9. Allow the dough to rise a second time while you move the rack in your oven to the center ang preheat your oven to 375 degrees Fahrenheit (190 degrees Celsius). As soon as the oven is heated put your bread into the oven to bake
  10. Set your time for 23 minutes. Remove your bread from the oven and brush with the melted butter or egg white mixed with a little water being sure to catch all the exposed bits of the loaf so they turn golden brown
  11. Return to the oven for an additional 3-5 minutes watching for a nice crisp crust that is golden brown but being careful to not let the bread burn
  12. Rest the bread on a wire rack after removing it from the oven for at least 5 minutes before serving. 
  13. You can store remaining bread in a few ways…(if it lasts that long!):
    • Leftovers should be stored in an airtight container for 2-3 days room temperature
    • Full loaves can be stored in an airtight container for up to 5 days at room temperature
    • Full loaves can be stored in plastic wrap and foil in the freezer for up to 3 months

For the Fresh Salted Butter:

  1. Additional tools needed:
    • A stand mixer with a whisk attachment or a hand mixer with whisk attachments (though I do recommend the stand mixer for this one as you’ll be holding the mixer for up to 20 minutes)
  2. Pour 1 pint of heavy cream into the stand mixer bowl with a whisk attachment on the machine.  Start slowly on low speed until the milk is frothy gradually increasing the speed so that you don’t end up with cream splattered everywhere in your kitchen
  3. Allow the cream to go through the stages of whip from frothy to soft peak, then stiff peak to broken where it will eventually separate into to things…buttermilk and butter… this can take anywhere from 8-15 minutes
  4. When the butter and the buttermilk separate and the buttermilk starts to splatter then stop the machine and pour off the buttermilk (save this in the fridge for up to a week and use it to make some delicious buttermilk pancakes…you can find the recipe for these in the Proper Fry Up post as a bonus recipe)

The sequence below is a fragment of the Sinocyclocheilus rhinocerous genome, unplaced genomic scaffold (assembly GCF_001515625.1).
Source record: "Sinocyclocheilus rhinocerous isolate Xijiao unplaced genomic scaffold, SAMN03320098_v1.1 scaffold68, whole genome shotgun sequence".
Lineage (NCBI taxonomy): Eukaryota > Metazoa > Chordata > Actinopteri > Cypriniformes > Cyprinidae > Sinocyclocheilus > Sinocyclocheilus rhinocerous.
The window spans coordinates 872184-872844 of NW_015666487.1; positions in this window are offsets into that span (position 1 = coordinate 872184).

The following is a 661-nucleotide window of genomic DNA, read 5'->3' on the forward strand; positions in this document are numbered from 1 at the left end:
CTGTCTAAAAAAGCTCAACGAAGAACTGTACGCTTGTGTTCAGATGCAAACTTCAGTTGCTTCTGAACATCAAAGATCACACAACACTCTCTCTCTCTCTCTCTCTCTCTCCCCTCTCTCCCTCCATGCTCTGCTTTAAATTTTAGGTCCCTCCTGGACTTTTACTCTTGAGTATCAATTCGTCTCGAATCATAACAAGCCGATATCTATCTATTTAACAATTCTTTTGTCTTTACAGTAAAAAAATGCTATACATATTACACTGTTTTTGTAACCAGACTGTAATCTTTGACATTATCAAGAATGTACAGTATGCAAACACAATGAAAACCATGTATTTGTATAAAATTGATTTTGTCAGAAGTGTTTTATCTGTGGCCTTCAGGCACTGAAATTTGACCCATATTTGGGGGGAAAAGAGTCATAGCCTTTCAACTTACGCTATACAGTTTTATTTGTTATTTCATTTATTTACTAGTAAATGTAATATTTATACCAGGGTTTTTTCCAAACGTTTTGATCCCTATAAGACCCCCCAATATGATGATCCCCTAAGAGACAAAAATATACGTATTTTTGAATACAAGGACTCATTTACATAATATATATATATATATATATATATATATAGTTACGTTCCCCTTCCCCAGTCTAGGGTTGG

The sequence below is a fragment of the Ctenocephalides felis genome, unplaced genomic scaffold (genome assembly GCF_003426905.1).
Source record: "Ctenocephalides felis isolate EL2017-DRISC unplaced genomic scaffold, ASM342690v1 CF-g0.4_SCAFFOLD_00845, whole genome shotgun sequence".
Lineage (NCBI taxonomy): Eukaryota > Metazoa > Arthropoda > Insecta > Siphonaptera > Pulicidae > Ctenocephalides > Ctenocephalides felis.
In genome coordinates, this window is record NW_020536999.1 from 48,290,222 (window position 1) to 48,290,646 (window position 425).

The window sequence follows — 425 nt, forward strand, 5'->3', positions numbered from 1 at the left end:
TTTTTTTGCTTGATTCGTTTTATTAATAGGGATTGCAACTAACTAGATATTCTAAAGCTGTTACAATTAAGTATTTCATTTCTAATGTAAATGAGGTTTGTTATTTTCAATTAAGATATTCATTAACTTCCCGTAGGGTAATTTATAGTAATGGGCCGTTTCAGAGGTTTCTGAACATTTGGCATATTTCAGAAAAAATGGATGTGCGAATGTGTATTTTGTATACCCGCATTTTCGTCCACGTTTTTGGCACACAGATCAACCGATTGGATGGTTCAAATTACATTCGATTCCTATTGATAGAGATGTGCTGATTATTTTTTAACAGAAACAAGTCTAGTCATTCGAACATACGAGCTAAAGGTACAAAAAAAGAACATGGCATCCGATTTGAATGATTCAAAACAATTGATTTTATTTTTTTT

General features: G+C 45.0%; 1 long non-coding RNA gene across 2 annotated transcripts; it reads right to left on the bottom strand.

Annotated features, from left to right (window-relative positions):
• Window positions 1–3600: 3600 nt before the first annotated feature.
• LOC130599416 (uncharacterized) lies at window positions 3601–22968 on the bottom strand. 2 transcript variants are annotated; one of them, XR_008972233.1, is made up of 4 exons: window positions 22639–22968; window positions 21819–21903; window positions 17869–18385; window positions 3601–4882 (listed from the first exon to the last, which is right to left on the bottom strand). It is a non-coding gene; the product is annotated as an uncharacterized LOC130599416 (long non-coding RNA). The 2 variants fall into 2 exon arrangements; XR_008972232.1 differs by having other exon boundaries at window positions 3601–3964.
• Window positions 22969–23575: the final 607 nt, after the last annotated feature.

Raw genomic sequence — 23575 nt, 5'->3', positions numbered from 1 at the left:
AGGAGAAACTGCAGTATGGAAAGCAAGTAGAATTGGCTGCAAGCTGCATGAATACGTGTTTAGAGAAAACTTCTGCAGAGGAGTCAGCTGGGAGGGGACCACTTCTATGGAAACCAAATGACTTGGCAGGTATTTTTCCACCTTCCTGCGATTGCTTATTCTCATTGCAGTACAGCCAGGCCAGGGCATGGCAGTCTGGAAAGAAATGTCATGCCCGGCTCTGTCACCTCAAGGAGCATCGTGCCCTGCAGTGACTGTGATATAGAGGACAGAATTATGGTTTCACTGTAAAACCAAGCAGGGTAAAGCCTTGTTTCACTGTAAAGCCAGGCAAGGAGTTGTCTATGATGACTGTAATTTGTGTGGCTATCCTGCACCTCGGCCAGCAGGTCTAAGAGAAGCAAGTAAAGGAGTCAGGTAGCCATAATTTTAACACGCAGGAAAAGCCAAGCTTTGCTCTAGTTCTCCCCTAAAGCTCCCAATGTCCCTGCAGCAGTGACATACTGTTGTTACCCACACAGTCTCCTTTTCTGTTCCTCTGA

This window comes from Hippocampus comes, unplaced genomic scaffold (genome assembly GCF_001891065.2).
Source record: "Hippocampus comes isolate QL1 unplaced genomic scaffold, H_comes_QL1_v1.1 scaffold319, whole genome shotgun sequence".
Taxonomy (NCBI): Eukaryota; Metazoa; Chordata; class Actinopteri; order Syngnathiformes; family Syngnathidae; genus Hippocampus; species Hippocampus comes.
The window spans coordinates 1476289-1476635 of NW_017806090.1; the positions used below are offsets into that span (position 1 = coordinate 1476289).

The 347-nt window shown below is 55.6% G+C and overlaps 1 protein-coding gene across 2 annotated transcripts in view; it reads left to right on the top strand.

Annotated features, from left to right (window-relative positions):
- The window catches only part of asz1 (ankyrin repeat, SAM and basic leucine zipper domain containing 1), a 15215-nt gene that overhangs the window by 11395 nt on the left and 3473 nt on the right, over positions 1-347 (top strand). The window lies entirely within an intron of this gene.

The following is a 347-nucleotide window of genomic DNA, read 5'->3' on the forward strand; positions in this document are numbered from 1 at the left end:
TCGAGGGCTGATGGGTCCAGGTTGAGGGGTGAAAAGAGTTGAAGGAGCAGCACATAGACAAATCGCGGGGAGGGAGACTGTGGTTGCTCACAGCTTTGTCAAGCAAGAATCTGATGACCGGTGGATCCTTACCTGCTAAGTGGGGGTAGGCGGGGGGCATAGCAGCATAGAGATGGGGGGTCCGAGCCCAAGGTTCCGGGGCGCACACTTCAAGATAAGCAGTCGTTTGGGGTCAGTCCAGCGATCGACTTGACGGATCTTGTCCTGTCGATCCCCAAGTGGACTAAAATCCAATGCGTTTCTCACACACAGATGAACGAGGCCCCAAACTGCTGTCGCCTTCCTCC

5. Take the butter from the bowl and rinse it in ice water, pouring the cloudy water off and rinsing again and again until the water runs clear… this is getting out all the remnants of the buttermilk which can cause the fresh butter to spoil
  6. When the water runs clear, add salt to the butter, mixing it in well and enjoying on fresh bread OR split it in two sections to continue with the compound butters that are next!

For the Compound Butters:

  1. Additional tools needed:
    • A stand mixer with a whisk attachment
    • Or a fork and a bowl
    • A spatula
  2. Take your divided butter which should be at room temperature (or take a stick of good quality unsalted butter at room temperature) and add it to your mixer or your bowl
  3. Add in your ingredients for your compound butter of choice
  4. Mix either on medium speed or like crazy with your fork until the ingredients are incorporated
  5. Scrape the butter out onto plastic wrap or parchment paper and carefully roll into a log, put in the fridge until it stiffens up OR use on fresh bread right away!
  6. The vanilla brown sugar butter is amazing on fresh bread, toast, waffles or buttermilk pancakes and the herb garlic butter makes incredible garlic bread especially tossed with a little parmesan cheese (which also makes a beautiful addition to compound butter as well…)